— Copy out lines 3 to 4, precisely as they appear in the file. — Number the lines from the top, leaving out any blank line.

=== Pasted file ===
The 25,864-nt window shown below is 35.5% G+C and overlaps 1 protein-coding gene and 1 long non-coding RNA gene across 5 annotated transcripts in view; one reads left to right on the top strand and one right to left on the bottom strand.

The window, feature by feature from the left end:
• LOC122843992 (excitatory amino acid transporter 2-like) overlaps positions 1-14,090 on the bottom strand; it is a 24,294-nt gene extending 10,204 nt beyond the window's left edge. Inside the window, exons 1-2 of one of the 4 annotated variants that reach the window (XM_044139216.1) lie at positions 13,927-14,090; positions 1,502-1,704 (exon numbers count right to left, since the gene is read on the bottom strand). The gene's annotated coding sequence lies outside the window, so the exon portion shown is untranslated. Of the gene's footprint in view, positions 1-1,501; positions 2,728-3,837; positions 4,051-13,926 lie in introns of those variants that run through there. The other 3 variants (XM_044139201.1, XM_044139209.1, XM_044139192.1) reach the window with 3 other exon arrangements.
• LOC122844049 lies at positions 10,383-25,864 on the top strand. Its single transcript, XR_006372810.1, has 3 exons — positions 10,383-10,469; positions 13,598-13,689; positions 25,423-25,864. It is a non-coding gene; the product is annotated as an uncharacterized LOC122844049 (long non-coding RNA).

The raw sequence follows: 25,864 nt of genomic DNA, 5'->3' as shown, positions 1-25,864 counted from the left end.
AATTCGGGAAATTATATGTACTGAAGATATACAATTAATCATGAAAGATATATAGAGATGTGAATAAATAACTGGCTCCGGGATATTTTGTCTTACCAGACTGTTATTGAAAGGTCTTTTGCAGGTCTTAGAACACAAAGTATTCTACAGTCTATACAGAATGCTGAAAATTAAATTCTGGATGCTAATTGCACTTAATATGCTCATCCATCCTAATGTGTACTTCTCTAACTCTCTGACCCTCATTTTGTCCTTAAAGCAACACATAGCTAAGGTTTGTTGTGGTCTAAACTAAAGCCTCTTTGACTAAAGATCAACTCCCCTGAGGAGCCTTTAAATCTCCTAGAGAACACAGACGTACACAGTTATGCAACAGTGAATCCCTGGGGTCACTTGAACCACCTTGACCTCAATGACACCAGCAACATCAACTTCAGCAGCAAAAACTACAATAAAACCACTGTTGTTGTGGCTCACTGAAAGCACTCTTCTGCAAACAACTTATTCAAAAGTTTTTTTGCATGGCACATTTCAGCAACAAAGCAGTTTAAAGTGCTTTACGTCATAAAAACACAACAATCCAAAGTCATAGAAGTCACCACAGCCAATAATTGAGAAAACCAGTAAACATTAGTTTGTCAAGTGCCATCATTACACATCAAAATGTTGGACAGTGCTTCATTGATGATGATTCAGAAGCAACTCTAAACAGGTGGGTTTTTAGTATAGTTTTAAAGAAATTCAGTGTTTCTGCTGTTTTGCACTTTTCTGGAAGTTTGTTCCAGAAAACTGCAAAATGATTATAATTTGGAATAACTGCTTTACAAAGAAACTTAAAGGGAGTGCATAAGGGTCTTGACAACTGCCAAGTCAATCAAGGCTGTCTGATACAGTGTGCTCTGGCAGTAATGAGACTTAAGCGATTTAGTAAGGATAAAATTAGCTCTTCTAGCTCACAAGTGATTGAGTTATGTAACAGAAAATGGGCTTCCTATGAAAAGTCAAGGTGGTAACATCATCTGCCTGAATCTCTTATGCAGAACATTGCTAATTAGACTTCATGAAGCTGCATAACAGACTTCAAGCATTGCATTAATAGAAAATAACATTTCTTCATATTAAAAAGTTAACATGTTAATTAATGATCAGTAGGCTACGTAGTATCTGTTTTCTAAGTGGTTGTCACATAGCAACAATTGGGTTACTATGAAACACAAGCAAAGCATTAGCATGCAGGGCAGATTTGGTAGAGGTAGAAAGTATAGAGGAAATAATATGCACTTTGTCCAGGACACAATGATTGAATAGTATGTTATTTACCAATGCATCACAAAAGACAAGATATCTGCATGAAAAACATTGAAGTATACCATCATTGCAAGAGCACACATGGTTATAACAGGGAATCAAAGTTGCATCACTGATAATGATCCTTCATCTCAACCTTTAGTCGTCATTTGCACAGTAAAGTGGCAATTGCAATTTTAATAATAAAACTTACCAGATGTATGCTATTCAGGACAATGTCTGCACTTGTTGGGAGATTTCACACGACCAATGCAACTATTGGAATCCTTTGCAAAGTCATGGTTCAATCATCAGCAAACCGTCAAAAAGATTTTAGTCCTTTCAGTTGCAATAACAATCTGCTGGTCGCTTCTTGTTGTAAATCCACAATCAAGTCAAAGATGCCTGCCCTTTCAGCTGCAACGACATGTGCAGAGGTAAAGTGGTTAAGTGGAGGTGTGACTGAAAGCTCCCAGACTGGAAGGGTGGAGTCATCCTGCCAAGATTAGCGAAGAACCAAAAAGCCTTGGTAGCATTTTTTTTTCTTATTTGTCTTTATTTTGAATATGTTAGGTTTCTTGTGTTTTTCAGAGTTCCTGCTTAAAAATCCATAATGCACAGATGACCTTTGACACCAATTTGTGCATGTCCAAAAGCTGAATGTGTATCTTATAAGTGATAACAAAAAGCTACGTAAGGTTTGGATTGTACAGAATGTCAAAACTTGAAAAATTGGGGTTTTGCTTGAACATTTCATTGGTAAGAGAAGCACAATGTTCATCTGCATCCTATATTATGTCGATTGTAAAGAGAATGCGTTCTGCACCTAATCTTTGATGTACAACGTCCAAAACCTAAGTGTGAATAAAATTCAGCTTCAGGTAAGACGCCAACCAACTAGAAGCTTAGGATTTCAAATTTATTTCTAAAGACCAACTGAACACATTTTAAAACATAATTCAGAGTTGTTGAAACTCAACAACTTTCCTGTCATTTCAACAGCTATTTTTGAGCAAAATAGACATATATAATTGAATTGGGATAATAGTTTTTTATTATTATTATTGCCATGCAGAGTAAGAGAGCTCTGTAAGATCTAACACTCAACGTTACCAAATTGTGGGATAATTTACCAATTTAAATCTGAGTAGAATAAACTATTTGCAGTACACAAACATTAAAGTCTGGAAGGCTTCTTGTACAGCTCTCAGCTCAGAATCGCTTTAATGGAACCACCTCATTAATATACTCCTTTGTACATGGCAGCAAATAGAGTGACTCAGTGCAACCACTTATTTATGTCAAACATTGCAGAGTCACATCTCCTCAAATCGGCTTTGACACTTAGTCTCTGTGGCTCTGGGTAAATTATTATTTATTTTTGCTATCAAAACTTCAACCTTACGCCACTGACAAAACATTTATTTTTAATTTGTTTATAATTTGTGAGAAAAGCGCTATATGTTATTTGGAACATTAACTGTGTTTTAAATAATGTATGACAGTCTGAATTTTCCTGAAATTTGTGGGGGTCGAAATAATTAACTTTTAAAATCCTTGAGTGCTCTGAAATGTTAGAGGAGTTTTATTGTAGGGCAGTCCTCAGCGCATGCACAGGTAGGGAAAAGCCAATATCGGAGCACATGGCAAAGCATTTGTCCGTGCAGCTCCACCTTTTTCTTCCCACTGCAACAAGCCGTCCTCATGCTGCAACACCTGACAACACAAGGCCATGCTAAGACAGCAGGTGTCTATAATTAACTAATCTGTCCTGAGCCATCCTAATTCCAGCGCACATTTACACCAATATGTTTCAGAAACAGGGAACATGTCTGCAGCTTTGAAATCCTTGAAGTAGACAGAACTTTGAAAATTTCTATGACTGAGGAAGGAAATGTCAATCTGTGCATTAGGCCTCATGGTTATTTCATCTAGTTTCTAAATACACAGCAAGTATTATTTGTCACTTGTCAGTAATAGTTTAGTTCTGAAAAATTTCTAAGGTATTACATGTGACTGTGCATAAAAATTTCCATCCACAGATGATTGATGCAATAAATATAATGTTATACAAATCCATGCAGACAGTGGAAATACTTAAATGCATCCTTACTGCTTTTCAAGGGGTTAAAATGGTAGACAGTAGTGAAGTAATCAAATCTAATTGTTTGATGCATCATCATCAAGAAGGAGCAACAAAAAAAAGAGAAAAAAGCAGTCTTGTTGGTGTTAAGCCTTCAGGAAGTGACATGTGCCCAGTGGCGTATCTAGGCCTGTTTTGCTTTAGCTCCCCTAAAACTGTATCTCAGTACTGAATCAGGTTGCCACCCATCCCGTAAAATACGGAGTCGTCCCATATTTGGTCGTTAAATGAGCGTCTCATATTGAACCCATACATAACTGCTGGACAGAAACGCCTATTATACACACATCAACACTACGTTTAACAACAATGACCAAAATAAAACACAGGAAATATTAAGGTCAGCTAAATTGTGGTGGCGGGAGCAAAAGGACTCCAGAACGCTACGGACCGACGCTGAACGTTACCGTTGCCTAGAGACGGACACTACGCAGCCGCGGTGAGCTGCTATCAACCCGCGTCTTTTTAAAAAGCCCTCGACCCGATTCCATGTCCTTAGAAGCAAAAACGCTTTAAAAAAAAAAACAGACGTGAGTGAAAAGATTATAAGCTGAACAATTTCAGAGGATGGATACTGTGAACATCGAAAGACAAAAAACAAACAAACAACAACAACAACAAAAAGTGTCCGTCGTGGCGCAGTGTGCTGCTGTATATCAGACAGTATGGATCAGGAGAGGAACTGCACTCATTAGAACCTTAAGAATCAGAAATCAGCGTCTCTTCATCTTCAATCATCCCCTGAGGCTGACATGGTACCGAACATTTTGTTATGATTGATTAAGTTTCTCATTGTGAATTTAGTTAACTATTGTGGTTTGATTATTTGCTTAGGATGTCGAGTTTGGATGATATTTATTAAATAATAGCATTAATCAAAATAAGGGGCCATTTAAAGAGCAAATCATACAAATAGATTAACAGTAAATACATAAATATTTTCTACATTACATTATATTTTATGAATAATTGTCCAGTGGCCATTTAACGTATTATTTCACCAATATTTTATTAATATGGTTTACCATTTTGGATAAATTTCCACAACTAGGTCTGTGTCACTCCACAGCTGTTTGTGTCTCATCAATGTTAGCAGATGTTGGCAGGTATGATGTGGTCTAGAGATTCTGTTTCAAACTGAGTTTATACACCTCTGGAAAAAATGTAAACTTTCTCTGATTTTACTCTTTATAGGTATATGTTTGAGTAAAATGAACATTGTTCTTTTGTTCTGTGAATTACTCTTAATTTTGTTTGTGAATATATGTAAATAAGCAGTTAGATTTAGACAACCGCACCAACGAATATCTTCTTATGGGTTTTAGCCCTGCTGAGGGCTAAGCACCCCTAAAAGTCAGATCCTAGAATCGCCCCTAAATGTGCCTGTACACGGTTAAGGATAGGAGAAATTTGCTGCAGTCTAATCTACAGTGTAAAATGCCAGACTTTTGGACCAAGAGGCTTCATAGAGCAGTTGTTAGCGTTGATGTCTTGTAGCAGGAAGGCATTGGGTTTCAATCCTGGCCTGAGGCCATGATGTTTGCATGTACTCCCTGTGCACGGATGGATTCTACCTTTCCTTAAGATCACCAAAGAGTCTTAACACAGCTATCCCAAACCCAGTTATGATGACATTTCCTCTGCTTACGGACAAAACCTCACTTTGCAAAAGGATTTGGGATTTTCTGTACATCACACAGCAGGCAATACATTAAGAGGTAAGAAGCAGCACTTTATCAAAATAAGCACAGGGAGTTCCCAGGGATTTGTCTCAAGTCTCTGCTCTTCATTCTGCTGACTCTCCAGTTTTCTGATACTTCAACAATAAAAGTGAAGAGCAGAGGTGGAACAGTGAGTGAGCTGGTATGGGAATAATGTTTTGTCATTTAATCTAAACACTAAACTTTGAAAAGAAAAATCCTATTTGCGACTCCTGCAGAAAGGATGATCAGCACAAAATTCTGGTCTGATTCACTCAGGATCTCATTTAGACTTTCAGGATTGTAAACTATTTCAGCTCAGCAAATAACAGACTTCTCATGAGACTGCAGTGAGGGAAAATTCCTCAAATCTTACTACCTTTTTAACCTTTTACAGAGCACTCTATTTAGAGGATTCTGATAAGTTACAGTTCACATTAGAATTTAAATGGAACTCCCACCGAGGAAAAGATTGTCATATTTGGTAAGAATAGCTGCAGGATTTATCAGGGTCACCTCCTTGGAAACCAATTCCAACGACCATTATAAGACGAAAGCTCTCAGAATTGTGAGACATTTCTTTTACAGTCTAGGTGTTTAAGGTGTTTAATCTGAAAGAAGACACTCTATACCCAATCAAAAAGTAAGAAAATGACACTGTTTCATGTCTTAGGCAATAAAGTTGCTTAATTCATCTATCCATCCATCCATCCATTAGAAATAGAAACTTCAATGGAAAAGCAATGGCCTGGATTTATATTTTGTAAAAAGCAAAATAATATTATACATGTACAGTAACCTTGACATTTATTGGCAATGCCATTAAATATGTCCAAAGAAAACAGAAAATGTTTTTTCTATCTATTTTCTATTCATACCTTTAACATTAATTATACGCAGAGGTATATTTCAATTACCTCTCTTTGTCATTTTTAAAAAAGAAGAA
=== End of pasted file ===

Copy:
• LOC122843992 (excitatory amino acid transporter 2-like) overlaps positions 1-14,090 on the bottom strand; it is a 24,294-nt gene extending 10,204 nt beyond the window's left edge. Inside the window, exons 1-2 of one of the 4 annotated variants that reach the window (XM_044139216.1) lie at positions 13,927-14,090; positions 1,502-1,704 (exon numbers count right to left, since the gene is read on the bottom strand). The gene's annotated coding sequence lies outside the window, so the exon portion shown is untranslated. Of the gene's footprint in view, positions 1-1,501; positions 2,728-3,837; positions 4,051-13,926 lie in introns of those variants that run through there. The other 3 variants (XM_044139201.1, XM_044139209.1, XM_044139192.1) reach the window with 3 other exon arrangements.
• LOC122844049 lies at positions 10,383-25,864 on the top strand. Its single transcript, XR_006372810.1, has 3 exons — positions 10,383-10,469; positions 13,598-13,689; positions 25,423-25,864. It is a non-coding gene; the product is annotated as an uncharacterized LOC122844049 (long non-coding RNA).